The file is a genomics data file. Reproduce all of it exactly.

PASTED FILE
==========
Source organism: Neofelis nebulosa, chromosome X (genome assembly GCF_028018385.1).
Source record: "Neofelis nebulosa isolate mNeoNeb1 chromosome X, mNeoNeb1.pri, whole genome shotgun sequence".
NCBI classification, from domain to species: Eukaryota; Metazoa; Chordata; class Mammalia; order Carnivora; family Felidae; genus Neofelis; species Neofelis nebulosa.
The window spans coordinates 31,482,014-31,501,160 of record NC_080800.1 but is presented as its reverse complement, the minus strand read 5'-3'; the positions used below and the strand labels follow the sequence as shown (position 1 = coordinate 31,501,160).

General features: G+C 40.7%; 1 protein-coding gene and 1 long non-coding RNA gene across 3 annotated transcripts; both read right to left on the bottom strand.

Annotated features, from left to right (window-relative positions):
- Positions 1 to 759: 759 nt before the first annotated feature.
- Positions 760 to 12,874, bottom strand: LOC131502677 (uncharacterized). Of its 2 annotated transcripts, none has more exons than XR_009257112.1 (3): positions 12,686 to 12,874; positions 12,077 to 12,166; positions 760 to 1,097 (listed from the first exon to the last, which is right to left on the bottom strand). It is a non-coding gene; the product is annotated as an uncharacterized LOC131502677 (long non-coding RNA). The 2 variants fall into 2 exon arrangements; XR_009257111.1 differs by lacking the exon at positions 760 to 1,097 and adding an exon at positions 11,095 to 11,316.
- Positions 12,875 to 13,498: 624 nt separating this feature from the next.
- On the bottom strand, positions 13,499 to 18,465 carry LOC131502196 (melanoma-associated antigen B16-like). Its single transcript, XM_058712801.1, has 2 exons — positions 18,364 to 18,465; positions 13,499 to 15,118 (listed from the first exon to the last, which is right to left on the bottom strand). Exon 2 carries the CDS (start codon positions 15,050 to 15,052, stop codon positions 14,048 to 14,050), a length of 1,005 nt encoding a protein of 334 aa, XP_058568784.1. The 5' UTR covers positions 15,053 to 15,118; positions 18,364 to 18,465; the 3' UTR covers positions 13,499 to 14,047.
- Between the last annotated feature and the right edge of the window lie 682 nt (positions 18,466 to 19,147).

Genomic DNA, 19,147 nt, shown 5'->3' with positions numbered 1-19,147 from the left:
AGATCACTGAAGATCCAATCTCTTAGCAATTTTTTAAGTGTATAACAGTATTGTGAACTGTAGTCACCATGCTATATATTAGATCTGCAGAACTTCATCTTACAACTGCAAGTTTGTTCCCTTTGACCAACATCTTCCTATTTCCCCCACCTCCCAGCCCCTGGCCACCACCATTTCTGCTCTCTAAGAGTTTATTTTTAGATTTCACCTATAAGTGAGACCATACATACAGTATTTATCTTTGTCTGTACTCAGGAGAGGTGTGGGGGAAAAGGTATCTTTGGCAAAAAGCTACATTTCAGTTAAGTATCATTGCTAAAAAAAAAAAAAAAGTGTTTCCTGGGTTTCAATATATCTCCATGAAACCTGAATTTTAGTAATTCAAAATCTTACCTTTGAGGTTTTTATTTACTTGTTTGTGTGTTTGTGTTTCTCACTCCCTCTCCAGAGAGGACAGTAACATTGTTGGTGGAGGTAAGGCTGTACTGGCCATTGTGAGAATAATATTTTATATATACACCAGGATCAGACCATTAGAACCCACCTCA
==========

Source organism: Neofelis nebulosa, chromosome X (genome assembly GCF_028018385.1).
Source record: "Neofelis nebulosa isolate mNeoNeb1 chromosome X, mNeoNeb1.pri, whole genome shotgun sequence".
NCBI classification, from domain to species: Eukaryota; Metazoa; Chordata; class Mammalia; order Carnivora; family Felidae; genus Neofelis; species Neofelis nebulosa.
The window spans coordinates 31,482,014-31,501,160 of record NC_080800.1 but is presented as its reverse complement, the minus strand read 5'-3'; the positions used below and the strand labels follow the sequence as shown (position 1 = coordinate 31,501,160).

General features: G+C 40.7%; 1 protein-coding gene and 1 long non-coding RNA gene across 3 annotated transcripts; both read right to left on the bottom strand.

Annotated features, from left to right (window-relative positions):
- Positions 1 to 759: 759 nt before the first annotated feature.
- Positions 760 to 12,874, bottom strand: LOC131502677 (uncharacterized). Of its 2 annotated transcripts, none has more exons than XR_009257112.1 (3): positions 12,686 to 12,874; positions 12,077 to 12,166; positions 760 to 1,097 (listed from the first exon to the last, which is right to left on the bottom strand). It is a non-coding gene; the product is annotated as an uncharacterized LOC131502677 (long non-coding RNA). The 2 variants fall into 2 exon arrangements; XR_009257111.1 differs by lacking the exon at positions 760 to 1,097 and adding an exon at positions 11,095 to 11,316.
- Positions 12,875 to 13,498: 624 nt separating this feature from the next.
- On the bottom strand, positions 13,499 to 18,465 carry LOC131502196 (melanoma-associated antigen B16-like). Its single transcript, XM_058712801.1, has 2 exons — positions 18,364 to 18,465; positions 13,499 to 15,118 (listed from the first exon to the last, which is right to left on the bottom strand). Exon 2 carries the CDS (start codon positions 15,050 to 15,052, stop codon positions 14,048 to 14,050), a length of 1,005 nt encoding a protein of 334 aa, XP_058568784.1. The 5' UTR covers positions 15,053 to 15,118; positions 18,364 to 18,465; the 3' UTR covers positions 13,499 to 14,047.
- Between the last annotated feature and the right edge of the window lie 682 nt (positions 18,466 to 19,147).

Genomic DNA, 19,147 nt, shown 5'->3' with positions numbered 1-19,147 from the left:
AGATCACTGAAGATCCAATCTCTTAGCAATTTTTTAAGTGTATAACAGTATTGTGAACTGTAGTCACCATGCTATATATTAGATCTGCAGAACTTCATCTTACAACTGCAAGTTTGTTCCCTTTGACCAACATCTTCCTATTTCCCCCACCTCCCAGCCCCTGGCCACCACCATTTCTGCTCTCTAAGAGTTTATTTTTAGATTTCACCTATAAGTGAGACCATACATACAGTATTTATCTTTGTCTGTACTCAGGAGAGGTGTGGGGGAAAAGGTATCTTTGGCAAAAAGCTACATTTCAGTTAAGTATCATTGCTAAAAAAAAAAAAAAAGTGTTTCCTGGGTTTCAATATATCTCCATGAAACCTGAATTTTAGTAATTCAAAATCTTACCTTTGAGGTTTTTATTTACTTGTTTGTGTGTTTGTGTTTCTCACTCCCTCTCCAGAGAGGACAGTAACATTGTTGGTGGAGGTAAGGCTGTACTGGCCATTGTGAGAATAATATTTTATATATACACCAGGATCAGACCATTAGAACCCACCTCA